These days, the practice of monitoring energy is inherent in Oberlin’s culture. For the past three years, a student-developed Campus Resource Monitoring web site has allowed students to track and compare their dorms’ consumption trends. The site also displays the environmental and economic costs of electricity in meaningful ways, such as the rate of greenhouse gas emitted, gallons of gas used, and dollars spent. An $812,000 grant received from the Great Lakes Protection Fund this fall will allow the College and several collaborators to expand and transform the system into a pilot program for Oberlin city residents and regional small businesses.

Petersen says the system—and the orbs in particular—are powerful tools for helping people reduce their energy use. "The fundamental goal of the feedback technology being developed here is to change people’s ways of thinking and acting," he says. "This is different from technologies such as solar panels and hybrid cars that allow people to reduce their environmental impact without changing their behaviors. Ultimately, we need both types of technological approaches to bring about needed change."

Kristin Braziunas ’08 (photo by Dale Preston ’83)

Let There be Light Bulbs

Q: What do you get when you combine 10,000 donated compact fluorescent light bulbs with a team of dedicated student leaders?

A: The Light Bulb Brigade

The generosity of an anonymous donor last spring allowed students to tackle the challenge of replacing 10,000 incandescent light bulbs with free, energy-saving compact fluorescents. The Light Bulb Brigade, which encouraged everyone on campus and in town to swap up to 20 bulbs each, built upon a campus effort in 2007 led by Andrew de Coriolis ’07 and Morgan Pitts ’07.

The 2008 coordinator, Kristin Braziunas ’08, worked with faculty advisor John Petersen to expand the brigade citywide. All in all, students collected three crates of incandescent bulbs—9,500 in total—now on display in the Lewis Center. An exchange of 10,000 bulbs, says Braziunas, equals a savings of about 6,500 tons of carbon dioxide over the life of the bulbs.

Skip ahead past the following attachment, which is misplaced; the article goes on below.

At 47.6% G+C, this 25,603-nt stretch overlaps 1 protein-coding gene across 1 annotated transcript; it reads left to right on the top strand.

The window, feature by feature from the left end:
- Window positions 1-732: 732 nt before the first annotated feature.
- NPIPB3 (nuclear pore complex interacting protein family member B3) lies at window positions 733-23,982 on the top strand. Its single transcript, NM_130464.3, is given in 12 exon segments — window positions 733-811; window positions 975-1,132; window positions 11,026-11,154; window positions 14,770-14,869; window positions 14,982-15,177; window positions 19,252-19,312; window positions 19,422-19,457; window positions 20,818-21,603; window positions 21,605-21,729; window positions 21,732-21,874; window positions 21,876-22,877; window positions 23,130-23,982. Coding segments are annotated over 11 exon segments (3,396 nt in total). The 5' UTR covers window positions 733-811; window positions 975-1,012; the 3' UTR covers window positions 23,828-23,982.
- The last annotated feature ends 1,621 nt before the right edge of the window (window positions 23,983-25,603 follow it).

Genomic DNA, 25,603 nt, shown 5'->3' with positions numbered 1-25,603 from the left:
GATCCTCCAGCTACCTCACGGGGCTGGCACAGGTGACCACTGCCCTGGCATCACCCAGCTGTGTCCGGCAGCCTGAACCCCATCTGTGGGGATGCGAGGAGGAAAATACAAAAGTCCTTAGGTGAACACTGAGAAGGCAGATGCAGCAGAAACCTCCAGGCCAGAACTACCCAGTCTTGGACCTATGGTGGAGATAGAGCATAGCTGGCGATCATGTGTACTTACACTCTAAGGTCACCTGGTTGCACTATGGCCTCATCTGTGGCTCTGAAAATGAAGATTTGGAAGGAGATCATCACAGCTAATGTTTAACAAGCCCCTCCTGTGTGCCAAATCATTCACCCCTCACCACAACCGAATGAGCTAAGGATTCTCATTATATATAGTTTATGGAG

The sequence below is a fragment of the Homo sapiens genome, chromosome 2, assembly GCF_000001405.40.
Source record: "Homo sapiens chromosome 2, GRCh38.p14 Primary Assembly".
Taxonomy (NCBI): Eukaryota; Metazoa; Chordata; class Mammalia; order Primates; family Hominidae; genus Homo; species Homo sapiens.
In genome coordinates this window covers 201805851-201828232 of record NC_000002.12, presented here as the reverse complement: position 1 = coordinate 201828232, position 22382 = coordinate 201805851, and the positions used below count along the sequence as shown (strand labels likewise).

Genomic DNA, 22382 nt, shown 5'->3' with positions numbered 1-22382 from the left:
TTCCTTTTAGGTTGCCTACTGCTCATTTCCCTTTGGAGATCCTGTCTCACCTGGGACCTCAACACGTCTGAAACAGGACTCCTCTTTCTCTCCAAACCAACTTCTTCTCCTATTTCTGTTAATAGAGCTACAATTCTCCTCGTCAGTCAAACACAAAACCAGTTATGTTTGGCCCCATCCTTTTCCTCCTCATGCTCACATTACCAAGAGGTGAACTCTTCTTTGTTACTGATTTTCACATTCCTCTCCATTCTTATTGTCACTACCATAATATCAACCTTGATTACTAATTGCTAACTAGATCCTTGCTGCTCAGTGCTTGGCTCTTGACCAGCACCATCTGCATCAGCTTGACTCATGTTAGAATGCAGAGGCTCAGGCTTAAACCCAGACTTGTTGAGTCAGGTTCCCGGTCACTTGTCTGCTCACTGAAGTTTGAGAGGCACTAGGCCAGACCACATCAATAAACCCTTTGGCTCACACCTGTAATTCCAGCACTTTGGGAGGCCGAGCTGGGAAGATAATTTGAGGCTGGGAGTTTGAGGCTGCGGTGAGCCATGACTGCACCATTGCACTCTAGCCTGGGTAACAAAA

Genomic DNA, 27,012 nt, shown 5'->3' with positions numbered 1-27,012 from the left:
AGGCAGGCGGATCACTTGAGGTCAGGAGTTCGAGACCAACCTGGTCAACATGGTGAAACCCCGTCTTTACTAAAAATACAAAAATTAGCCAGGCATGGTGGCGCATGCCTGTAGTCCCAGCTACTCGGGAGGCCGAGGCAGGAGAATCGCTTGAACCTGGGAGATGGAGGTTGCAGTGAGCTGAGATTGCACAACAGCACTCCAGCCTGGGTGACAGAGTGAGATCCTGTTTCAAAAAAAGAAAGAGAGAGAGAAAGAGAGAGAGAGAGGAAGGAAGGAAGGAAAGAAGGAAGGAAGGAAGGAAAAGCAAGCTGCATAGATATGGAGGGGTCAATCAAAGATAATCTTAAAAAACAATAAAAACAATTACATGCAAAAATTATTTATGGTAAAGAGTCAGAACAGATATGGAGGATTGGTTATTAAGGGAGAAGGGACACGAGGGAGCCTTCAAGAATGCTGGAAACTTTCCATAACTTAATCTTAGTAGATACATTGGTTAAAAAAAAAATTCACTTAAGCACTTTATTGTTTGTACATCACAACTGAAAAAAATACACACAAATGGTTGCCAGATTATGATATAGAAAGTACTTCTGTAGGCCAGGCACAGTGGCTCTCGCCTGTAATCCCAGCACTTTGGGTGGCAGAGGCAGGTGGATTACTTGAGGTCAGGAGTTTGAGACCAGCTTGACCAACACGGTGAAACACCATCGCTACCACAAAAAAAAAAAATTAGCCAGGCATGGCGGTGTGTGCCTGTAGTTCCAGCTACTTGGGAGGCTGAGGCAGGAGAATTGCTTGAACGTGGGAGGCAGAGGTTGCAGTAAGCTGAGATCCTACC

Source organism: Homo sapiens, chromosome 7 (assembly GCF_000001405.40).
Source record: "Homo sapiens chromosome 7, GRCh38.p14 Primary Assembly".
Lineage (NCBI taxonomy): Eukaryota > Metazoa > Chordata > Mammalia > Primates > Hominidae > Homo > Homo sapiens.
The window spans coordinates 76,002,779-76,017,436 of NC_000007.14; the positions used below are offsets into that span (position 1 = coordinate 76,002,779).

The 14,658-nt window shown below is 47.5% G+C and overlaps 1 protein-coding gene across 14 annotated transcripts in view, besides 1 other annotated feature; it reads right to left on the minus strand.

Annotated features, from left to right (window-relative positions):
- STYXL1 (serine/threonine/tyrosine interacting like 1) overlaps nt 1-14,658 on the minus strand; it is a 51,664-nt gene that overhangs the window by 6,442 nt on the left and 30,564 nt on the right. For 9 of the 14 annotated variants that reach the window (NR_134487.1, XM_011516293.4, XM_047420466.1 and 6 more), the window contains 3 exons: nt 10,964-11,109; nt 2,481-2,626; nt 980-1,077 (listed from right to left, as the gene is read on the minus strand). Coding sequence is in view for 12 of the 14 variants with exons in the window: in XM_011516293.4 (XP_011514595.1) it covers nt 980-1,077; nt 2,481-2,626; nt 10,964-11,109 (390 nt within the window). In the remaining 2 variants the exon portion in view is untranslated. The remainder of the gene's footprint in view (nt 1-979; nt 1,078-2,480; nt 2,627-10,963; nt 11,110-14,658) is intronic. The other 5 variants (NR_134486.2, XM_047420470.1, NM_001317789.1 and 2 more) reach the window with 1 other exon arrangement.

"It was very gratifying to see beyond my age group and realize that environmental issues are important to a lot of people," she says. "Building common bonds is one of the most important ways of pursuing an environmentally conscious future."

It Pays to be Green

Using energy more efficiently benefits not just the environment—but also one’s pocketbook. The upfront investment, however, can be substantial.

At Oberlin, students soon will be lending money to fund energy-efficiency projects on campus that demonstrate a tangible cost savings—replacing a leaky showerhead, for example. Money saved by the upgrades helps repay the loan.

Money for the loans is housed and invested in a new Green EDGE Fund (EDGE meaning Ecological Design and General Efficiency), created last year with startup money by the College and through a new $20-per-student optional green activity fee. The Edge Fund’s aim is to finance innovative projects that demonstrate environmental and economic benefits, while simultaneously educating and empowering students.

Senior economics major Lucas Brown helped spearhead the project last year, helped along by professors and administrators. "One of the most important outcomes was the development of a rubric for evaluating loan requests," he says. "Any student, professor, or staff member can propose a project for funding, but there must be a provable financial payback."